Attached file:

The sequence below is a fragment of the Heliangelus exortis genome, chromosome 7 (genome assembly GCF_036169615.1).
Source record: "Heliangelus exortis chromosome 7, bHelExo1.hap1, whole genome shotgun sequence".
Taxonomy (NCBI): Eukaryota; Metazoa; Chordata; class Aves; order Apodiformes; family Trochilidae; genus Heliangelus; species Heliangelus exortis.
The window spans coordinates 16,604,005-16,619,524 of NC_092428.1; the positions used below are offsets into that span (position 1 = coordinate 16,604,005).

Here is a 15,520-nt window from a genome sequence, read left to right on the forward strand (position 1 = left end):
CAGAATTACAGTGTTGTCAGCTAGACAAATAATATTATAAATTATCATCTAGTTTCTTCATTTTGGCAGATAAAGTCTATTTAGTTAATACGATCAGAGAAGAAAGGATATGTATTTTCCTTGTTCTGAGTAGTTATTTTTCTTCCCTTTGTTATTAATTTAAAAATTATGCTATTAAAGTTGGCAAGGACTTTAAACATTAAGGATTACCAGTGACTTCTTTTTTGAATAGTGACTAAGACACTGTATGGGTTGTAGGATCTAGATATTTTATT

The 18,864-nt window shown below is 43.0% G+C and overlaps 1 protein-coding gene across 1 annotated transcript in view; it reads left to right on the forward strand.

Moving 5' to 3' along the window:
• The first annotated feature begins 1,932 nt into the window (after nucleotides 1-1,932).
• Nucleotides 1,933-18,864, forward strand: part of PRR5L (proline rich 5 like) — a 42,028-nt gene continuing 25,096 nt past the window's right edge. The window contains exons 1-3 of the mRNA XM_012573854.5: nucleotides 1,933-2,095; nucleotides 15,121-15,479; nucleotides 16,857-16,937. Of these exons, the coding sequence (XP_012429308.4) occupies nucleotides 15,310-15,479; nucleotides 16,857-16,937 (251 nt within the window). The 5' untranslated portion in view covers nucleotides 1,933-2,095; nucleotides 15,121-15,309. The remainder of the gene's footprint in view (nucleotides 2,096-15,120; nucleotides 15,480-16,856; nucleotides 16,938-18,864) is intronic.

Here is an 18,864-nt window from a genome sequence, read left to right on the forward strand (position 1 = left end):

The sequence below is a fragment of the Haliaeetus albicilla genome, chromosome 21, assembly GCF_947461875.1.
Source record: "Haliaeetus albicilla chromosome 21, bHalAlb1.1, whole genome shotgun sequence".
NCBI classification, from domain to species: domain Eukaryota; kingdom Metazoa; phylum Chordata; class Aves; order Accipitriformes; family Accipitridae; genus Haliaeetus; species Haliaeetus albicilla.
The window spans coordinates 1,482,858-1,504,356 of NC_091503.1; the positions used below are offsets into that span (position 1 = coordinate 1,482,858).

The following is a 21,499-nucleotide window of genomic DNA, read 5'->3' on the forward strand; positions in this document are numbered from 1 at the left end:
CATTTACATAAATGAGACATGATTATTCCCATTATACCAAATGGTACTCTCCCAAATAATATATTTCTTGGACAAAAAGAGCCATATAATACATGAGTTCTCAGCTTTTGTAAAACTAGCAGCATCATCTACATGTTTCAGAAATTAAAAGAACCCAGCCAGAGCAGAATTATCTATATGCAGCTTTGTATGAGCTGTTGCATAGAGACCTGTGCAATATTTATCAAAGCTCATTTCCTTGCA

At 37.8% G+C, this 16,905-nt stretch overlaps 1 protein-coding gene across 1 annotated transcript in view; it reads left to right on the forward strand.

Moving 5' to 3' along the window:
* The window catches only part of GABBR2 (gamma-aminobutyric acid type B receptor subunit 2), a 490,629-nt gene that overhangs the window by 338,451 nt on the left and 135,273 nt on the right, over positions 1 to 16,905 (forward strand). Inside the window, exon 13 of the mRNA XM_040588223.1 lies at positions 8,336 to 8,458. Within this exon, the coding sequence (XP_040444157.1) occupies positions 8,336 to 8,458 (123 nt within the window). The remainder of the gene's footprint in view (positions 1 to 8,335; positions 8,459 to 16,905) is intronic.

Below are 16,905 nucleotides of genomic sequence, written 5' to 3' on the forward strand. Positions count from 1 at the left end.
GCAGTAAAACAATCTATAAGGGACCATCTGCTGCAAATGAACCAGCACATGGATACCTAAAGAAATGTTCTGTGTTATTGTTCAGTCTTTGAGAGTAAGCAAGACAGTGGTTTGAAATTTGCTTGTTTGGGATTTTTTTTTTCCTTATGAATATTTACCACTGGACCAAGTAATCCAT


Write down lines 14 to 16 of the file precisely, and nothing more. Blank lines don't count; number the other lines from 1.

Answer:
NCBI classification, from domain to species: domain Eukaryota; kingdom Metazoa; phylum Chordata; class Aves; order Accipitriformes; family Accipitridae; genus Haliaeetus; species Haliaeetus albicilla.
The window spans coordinates 1,482,858-1,504,356 of NC_091503.1; the positions used below are offsets into that span (position 1 = coordinate 1,482,858).

The following is a 21,499-nucleotide window of genomic DNA, read 5'->3' on the forward strand; positions in this document are numbered from 1 at the left end: